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Old 22nd July 2011 | Show parent
  #31
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1 Review written
🎧 10 years
Quote:
Originally Posted by Djembe ➡️
I'm sure someone will correct me if I'm wrong, but I always assumed that the reason a 416 was used so often, was that it was a standard location mic. Consequently it was used for ADR so the sound would match. So there was always one around and became a de-facto standard for film/narration/VO work.
Likely true. I also have a theory that some tv promos were voiced in the gallery, for lack of a proper voice booth being available. The 416 came out because it was forgiving of the less than perfect acoustics and ambient noise, but by chance it happened to sound stellar in the context of a dense music/fx mix!

I've done A/B comparisons between a U87 and a 416. Joe Punter probably won't hear a difference, although the 416 is more forward. Voice talents like it because it almost seems to grab the words right out of you with very little effort - sounds a tad compressed even with no compressor in the chain.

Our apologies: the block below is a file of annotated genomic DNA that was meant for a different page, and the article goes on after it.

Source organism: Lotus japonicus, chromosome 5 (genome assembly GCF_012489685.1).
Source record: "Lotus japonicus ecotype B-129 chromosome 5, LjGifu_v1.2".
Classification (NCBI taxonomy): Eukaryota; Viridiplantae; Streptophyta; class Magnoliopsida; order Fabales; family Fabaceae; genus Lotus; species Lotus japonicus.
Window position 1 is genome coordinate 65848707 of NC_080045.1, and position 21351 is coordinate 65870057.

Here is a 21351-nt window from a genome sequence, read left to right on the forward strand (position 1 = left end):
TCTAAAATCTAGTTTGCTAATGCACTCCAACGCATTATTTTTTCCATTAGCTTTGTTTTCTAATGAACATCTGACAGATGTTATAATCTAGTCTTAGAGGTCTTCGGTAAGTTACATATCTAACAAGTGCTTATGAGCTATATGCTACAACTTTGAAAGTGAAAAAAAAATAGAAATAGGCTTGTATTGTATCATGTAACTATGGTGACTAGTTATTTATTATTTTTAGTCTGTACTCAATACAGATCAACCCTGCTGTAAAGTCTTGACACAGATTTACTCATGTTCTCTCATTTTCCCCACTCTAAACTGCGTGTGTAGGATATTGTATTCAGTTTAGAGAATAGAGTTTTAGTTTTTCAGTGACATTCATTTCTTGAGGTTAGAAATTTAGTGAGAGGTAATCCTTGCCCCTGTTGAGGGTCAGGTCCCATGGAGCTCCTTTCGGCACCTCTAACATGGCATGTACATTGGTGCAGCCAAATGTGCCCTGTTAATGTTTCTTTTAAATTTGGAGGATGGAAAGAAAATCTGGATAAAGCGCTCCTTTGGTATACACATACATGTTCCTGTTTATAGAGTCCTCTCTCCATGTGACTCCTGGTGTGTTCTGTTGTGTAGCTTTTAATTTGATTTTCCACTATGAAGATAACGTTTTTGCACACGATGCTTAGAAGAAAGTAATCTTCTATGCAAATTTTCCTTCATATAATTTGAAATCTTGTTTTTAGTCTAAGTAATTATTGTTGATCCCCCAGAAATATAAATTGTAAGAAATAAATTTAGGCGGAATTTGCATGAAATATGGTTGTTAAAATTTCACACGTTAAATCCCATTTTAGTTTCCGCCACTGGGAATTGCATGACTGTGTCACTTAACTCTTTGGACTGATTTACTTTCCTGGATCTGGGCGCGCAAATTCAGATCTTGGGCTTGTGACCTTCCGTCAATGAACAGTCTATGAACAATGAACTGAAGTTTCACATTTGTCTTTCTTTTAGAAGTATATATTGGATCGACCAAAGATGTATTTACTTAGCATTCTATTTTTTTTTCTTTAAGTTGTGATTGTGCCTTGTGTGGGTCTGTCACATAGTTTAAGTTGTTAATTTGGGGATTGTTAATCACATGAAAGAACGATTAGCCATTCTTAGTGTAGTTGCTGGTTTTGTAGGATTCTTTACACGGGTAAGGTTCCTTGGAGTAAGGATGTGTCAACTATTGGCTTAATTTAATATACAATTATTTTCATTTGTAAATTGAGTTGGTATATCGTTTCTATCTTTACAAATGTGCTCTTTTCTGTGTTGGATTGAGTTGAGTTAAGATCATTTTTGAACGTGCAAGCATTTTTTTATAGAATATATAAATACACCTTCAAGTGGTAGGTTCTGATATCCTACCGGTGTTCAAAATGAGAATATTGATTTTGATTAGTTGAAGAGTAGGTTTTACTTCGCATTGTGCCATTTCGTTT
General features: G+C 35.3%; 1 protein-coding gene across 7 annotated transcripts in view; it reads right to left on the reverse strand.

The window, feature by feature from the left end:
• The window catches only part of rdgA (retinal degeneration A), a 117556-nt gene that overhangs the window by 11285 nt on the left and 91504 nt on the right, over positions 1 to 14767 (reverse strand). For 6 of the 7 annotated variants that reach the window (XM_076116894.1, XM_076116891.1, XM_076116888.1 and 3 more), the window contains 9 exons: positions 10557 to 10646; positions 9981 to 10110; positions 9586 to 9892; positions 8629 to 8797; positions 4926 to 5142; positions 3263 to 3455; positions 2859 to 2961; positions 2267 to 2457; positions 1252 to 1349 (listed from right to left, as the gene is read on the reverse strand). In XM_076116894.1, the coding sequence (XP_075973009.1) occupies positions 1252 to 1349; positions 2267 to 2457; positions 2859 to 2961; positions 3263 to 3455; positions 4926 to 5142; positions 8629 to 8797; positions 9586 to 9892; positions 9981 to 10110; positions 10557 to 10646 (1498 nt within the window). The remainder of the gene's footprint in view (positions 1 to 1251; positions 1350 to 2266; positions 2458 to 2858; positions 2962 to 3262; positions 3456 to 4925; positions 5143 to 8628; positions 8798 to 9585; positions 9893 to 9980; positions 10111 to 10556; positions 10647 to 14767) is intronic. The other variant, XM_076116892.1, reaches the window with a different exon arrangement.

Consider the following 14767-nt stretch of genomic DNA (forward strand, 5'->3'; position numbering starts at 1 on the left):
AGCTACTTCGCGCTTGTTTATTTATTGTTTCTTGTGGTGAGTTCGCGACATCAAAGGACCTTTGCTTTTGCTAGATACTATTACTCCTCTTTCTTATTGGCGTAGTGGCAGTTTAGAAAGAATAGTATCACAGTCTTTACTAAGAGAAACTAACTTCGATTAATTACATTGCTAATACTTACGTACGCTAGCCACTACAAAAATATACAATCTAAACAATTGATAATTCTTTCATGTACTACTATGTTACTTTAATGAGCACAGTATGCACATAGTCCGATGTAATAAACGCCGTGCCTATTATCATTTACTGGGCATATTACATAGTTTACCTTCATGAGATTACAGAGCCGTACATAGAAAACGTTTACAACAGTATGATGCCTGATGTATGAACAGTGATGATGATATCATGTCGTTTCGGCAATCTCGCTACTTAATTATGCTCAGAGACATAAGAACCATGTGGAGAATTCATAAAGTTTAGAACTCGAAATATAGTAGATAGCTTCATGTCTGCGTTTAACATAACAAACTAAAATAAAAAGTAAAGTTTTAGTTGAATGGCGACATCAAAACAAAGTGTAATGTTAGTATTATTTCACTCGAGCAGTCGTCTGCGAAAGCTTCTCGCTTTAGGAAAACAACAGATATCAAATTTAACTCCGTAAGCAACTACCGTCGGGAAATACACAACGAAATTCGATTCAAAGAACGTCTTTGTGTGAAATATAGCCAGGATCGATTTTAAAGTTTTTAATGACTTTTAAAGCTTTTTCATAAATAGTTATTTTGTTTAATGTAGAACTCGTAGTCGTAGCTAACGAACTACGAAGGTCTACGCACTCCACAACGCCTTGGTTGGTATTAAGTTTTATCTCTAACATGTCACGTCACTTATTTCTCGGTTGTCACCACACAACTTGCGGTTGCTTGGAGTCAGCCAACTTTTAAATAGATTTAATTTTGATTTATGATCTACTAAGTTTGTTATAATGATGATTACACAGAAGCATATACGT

For long form work it can also make a good choice, but I prefer a U87 or nice tube mic.
Old 12th August 2011
  #32
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mbvoxx's Avatar
 
2 Reviews written
🎧 10 years
Several times a year I do backstage announcing at convention shows. These are big production shows with a format similar to an Emmys or Academy Awards type show. In the weeks prior to the live event we prerecord all the produced Imag segments, which I voice at my home studio. For the show I just completed in July I voiced all those segments on a 416. (In previous years I've used the U87, although last year I used a new Telefunken AK47). When we did the live show in July I was curious to see how the Imag segments sounded coming thru a large FOH system to an audience of 4000. I'd chosen to use the 416 for a specific reason. Some of the narrations this year required a lot of projection and excitement in the VO. So the 416 was my choice to handle the extra VO energy on those scripts. I look at my mics as tools of the trade and obviously there is a right tool for the job. In this case the 416 was the right tool. About an hour prior to doors opening and audience streaming in, during technical adjustments, they rolled one of the Imag pieces. So I went out front to take a listen and analyze & critique the audio for future tweaks, if needed. The result was all good. It cut thru well, not too boomy, and every word was clear and audible throughout the large room. I've had the same results from the 87, of course, as well as from the AK47 but this time it was the 416 that shined.
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